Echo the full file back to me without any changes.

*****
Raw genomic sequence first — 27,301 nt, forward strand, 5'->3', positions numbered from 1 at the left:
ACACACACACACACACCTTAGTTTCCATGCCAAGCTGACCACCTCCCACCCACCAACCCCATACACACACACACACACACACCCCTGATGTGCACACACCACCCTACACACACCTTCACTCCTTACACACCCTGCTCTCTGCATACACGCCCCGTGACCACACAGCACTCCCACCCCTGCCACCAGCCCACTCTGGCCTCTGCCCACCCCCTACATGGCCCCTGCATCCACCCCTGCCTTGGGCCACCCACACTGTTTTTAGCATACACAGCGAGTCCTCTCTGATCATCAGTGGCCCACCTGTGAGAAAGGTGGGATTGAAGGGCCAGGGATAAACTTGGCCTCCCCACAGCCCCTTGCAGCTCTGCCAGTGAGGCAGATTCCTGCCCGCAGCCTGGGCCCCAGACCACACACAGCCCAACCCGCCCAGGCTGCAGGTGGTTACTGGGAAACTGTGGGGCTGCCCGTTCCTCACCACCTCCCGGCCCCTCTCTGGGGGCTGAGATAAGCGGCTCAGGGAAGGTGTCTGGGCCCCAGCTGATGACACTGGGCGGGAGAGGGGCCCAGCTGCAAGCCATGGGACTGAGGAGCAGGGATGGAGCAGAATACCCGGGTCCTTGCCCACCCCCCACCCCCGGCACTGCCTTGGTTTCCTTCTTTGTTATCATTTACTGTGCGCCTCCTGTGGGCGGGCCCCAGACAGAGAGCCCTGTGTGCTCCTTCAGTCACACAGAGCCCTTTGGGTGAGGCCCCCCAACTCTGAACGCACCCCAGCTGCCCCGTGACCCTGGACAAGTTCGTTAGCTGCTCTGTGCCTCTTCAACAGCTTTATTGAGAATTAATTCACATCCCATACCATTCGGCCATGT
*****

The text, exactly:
Raw genomic sequence first — 27,301 nt, forward strand, 5'->3', positions numbered from 1 at the left:
ACACACACACACACACCTTAGTTTCCATGCCAAGCTGACCACCTCCCACCCACCAACCCCATACACACACACACACACACACCCCTGATGTGCACACACCACCCTACACACACCTTCACTCCTTACACACCCTGCTCTCTGCATACACGCCCCGTGACCACACAGCACTCCCACCCCTGCCACCAGCCCACTCTGGCCTCTGCCCACCCCCTACATGGCCCCTGCATCCACCCCTGCCTTGGGCCACCCACACTGTTTTTAGCATACACAGCGAGTCCTCTCTGATCATCAGTGGCCCACCTGTGAGAAAGGTGGGATTGAAGGGCCAGGGATAAACTTGGCCTCCCCACAGCCCCTTGCAGCTCTGCCAGTGAGGCAGATTCCTGCCCGCAGCCTGGGCCCCAGACCACACACAGCCCAACCCGCCCAGGCTGCAGGTGGTTACTGGGAAACTGTGGGGCTGCCCGTTCCTCACCACCTCCCGGCCCCTCTCTGGGGGCTGAGATAAGCGGCTCAGGGAAGGTGTCTGGGCCCCAGCTGATGACACTGGGCGGGAGAGGGGCCCAGCTGCAAGCCATGGGACTGAGGAGCAGGGATGGAGCAGAATACCCGGGTCCTTGCCCACCCCCCACCCCCGGCACTGCCTTGGTTTCCTTCTTTGTTATCATTTACTGTGCGCCTCCTGTGGGCGGGCCCCAGACAGAGAGCCCTGTGTGCTCCTTCAGTCACACAGAGCCCTTTGGGTGAGGCCCCCCAACTCTGAACGCACCCCAGCTGCCCCGTGACCCTGGACAAGTTCGTTAGCTGCTCTGTGCCTCTTCAACAGCTTTATTGAGAATTAATTCACATCCCATACCATTCGGCCATGT